Multiple sclerosis lesions and atrophy in the spinal cord: Distribution across vertebral levels and correlation with disability.
Neuroimage Clin. 2022;34:103006. doi: 10.1016/j.nicl.2022.103006. Epub 2022 Apr 13. PMID: 35468568; PMCID: PMC9059154.
|Authors/Editors:||Bussas M, El Husseini M, Harabacz L, Pineker V, Grahl S, Pongratz V, Berthele A, Riederer I, Zimmer C, Hemmer B, Kirschke JS, Mühlau M.|
Background: The vast majority of magnetic resonance imaging (MRI) studies on multiple sclerosis (MS) covered the spinal cord (SC), if at all, incompletely.
Objective: To assess SC involvement in MS, as detectable by whole SC MRI, with regard to distribution across vertebral levels and relation to clinical phenotypes and disability.
Methods: We investigated SC MRI with sagittal and axial coverage. Analyzed were brain and SC MRI scans of 17 healthy controls (HC) and of 370 patients with either clinically isolated syndrome (CIS, 27), relapsing remitting MS (RRMS, 303) or progressive MS (PMS, 40). Across vertebral levels, cross-sectional areas were semiautomatically segmented, and lesions manually delineated.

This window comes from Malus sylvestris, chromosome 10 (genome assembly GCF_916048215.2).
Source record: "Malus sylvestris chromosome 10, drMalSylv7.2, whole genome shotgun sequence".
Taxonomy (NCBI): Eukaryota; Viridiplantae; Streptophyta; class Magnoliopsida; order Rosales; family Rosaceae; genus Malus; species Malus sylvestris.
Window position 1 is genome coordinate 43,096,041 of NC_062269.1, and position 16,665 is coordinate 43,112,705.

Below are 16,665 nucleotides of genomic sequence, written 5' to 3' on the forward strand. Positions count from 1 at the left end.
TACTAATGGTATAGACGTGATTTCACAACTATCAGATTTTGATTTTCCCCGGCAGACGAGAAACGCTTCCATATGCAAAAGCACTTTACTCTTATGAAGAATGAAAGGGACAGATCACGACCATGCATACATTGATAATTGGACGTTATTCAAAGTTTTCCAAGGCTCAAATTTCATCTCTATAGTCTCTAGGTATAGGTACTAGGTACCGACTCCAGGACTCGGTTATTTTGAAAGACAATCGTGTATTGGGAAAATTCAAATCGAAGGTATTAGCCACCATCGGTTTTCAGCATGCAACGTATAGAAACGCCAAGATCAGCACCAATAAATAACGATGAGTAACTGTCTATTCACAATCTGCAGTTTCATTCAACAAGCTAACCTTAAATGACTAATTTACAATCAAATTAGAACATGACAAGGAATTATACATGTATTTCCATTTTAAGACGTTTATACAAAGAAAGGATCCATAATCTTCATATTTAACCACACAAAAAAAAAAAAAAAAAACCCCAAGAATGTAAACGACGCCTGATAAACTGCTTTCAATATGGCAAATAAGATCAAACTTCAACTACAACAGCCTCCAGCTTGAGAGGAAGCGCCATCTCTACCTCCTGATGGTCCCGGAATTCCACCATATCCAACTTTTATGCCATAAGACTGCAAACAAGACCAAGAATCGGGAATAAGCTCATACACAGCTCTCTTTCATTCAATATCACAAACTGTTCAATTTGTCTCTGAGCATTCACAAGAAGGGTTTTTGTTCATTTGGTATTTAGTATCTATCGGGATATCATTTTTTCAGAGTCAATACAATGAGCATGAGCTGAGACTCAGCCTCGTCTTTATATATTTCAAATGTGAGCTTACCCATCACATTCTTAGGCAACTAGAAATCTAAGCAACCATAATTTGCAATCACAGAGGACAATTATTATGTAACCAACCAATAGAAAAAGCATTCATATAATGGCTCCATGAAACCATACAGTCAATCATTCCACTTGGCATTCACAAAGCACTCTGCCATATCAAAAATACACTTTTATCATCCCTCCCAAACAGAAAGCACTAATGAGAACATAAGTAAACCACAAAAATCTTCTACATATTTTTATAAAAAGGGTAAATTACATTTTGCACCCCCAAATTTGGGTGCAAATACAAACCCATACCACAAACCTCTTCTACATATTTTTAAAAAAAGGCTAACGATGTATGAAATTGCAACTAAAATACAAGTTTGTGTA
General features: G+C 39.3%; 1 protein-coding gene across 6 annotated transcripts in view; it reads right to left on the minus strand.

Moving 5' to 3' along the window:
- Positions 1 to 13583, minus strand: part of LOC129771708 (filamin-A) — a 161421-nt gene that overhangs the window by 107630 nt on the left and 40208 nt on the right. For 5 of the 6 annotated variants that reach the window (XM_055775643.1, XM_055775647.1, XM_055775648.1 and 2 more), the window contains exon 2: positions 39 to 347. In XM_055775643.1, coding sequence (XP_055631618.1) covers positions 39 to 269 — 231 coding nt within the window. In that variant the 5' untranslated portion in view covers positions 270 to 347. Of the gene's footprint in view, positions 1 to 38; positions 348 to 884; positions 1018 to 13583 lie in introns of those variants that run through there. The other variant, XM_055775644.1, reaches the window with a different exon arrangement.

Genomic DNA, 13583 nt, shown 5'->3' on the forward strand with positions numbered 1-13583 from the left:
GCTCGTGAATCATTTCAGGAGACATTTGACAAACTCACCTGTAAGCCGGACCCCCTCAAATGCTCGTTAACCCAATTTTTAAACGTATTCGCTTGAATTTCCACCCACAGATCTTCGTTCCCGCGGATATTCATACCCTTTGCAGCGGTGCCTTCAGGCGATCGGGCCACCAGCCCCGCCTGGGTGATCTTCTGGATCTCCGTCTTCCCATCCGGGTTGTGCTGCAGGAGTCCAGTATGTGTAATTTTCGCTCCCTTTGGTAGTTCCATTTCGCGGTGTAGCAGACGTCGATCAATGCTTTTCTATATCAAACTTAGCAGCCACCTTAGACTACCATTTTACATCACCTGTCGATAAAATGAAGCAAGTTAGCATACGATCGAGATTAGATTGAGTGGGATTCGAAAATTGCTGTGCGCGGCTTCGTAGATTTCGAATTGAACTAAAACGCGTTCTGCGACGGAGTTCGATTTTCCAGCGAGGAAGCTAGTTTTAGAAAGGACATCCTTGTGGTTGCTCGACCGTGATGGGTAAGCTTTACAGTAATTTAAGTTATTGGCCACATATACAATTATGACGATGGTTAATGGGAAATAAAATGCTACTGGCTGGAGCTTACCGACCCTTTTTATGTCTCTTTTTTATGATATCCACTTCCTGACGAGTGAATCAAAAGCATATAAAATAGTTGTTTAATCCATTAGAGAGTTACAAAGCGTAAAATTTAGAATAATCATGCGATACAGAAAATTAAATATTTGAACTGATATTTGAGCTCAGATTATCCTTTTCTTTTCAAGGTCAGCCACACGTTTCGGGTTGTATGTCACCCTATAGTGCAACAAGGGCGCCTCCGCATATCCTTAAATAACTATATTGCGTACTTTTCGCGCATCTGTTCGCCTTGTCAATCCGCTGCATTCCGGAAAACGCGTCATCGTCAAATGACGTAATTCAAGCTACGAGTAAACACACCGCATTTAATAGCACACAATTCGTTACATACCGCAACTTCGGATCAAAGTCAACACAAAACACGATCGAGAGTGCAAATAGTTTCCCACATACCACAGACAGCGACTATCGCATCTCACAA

Results: The frequency of SC lesions was highest at the level C3-4. The volume of SC lesions increased from CIS to RRMS, and from RRMS to PMS whereas lesion distribution across SC levels did not differ. SC atrophy was demonstrated in RRMS and, to a higher degree, in PMS; apart from an accentuation at the level C3-4, it was evenly distributed across SC levels. SC lesions and atrophy volume were not correlated with each other and were independently associated with disability.
Conclusion: SC lesions and atrophy already exist at the stage of RRMS in the whole SC with an accentuation in the cervical enlargement; SC lesions and atrophy are more pronounced in the stage of PMS. Both contribute to the clinical picture but are largely independent.